EMA probes suicide risk with Novo Nordisk obesity drugs


The European Medicines Agency (EMA) has started a review of two Novo Nordisk drugs used to treat obesity and those overweight, following reports of suicidal thoughts or self-injury in a small number of patients taking them.

The investigation by the EMA’s Pharmacovigilance Risk Assessment Committee (PRAC) is initially focusing on two of the Danish drugmaker’s GLP-1 agonists – semaglutide and liraglutide – but in time could be extended to include other drugs in the class, according to the EU regulator.

It has been prompted by a report from the Icelandic Medicines Agency that said it had identified three cases of suicidal thinking or self-harm among patients taking Ozempic – a formulation of semaglutide approved to treat diabetes – or liraglutide-based weight-loss therapy Saxenda.

Semaglutide is also used in oral diabetes therapy Rybelsus and once-weekly weight-loss injectable Wegovy, while liraglutide is the active ingredient in diabetes medicines Victoza and Xultophy. According to the EMA, there has been one case each of suicidal thoughts with Ozempic and Saxenda, and one further case of self-injury in a Saxenda user.

Suicidal behaviour isn’t listed as a possible side effect on EU documentation for either of the two drugs, but in the US the situation is a little different.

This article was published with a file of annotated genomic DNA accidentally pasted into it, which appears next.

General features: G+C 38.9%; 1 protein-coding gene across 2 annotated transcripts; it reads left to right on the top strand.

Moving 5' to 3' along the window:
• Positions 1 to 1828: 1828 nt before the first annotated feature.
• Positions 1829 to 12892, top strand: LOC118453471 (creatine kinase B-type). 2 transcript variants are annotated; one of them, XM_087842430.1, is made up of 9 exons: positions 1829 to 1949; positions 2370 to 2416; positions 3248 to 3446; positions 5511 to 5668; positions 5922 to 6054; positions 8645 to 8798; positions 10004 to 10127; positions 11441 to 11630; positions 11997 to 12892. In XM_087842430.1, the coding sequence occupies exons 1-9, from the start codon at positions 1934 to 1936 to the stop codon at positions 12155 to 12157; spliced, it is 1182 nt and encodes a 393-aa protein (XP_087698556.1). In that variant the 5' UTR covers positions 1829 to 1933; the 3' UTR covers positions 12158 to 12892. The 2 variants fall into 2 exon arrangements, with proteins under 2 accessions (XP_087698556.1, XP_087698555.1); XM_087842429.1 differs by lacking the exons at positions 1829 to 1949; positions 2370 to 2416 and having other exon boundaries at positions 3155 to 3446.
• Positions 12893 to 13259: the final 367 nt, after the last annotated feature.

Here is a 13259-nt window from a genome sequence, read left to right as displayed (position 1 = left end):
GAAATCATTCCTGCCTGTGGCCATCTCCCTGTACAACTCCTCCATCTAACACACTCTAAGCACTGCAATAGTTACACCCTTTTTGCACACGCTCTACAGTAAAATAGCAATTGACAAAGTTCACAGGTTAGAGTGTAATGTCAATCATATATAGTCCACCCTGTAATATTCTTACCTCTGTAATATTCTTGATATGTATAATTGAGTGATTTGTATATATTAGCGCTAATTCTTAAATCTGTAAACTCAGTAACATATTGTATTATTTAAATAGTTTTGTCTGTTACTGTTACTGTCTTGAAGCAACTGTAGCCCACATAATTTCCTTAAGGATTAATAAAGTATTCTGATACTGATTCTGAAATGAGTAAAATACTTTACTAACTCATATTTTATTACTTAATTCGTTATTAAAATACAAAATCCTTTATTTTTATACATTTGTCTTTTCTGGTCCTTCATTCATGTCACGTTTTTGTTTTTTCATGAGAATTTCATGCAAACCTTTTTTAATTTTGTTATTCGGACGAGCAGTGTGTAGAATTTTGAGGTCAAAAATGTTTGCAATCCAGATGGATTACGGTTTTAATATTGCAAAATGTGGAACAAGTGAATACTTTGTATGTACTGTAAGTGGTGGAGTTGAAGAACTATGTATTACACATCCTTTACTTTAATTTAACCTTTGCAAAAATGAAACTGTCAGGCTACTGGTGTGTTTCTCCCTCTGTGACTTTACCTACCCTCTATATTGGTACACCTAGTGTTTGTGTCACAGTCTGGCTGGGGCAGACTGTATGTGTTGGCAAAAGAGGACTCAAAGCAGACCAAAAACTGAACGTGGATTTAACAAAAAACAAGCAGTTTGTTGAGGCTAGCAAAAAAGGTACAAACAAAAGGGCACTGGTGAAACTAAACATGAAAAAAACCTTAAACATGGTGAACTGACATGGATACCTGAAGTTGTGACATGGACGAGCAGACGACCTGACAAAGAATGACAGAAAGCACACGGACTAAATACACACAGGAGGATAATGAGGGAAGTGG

Suicidal thinking and self-harm aren’t currently listed on the FDA-approved prescribing information for Ozempic or as possible adverse reactions. However, for Saxenda, as well as Wegovy, entries in the warnings and precautions section mention “suicidal behaviour and ideation”, with a recommendation to monitor patients for “depression or suicidal thoughts”.

According to the FDA, that is a standard requirement for any drug used to achieve weight loss that works on the central nervous system.

That stems in part from experience with an earlier weight-loss drug from Sanofi called Acomplia/Zimulti (rimonabant), which was approved in Europe in 2006, but withdrawn from sale two years later after the EMA concluded it was associated with a risk of serious psychiatric problems, including suicide. It was never approved by the FDA.

Novo Nordisk, meanwhile, says its own safety monitoring has not identified any “causal association” with the side effects, pointing out that GLP-1 agonists “have been used to treat type 2 diabetes for more than 15 years and for treatment of obesity for eight years.”

It added that it is continuously monitoring patients in trials, as well as those taking its drugs in real-world settings, and working with regulators to ensure patient safety, and “remains confident in the benefit/risk profile of the products.”

If the PRAC does widen its investigation to include other drugs acting on GLP-1, it could extend to other products, including Eli Lilly’s Trulicity (dulaglutide) for diabetes and dual GIP/GLP-1 agonist Mounjaro (tirzepatide), which is approved for diabetes and in late-stage development for obesity.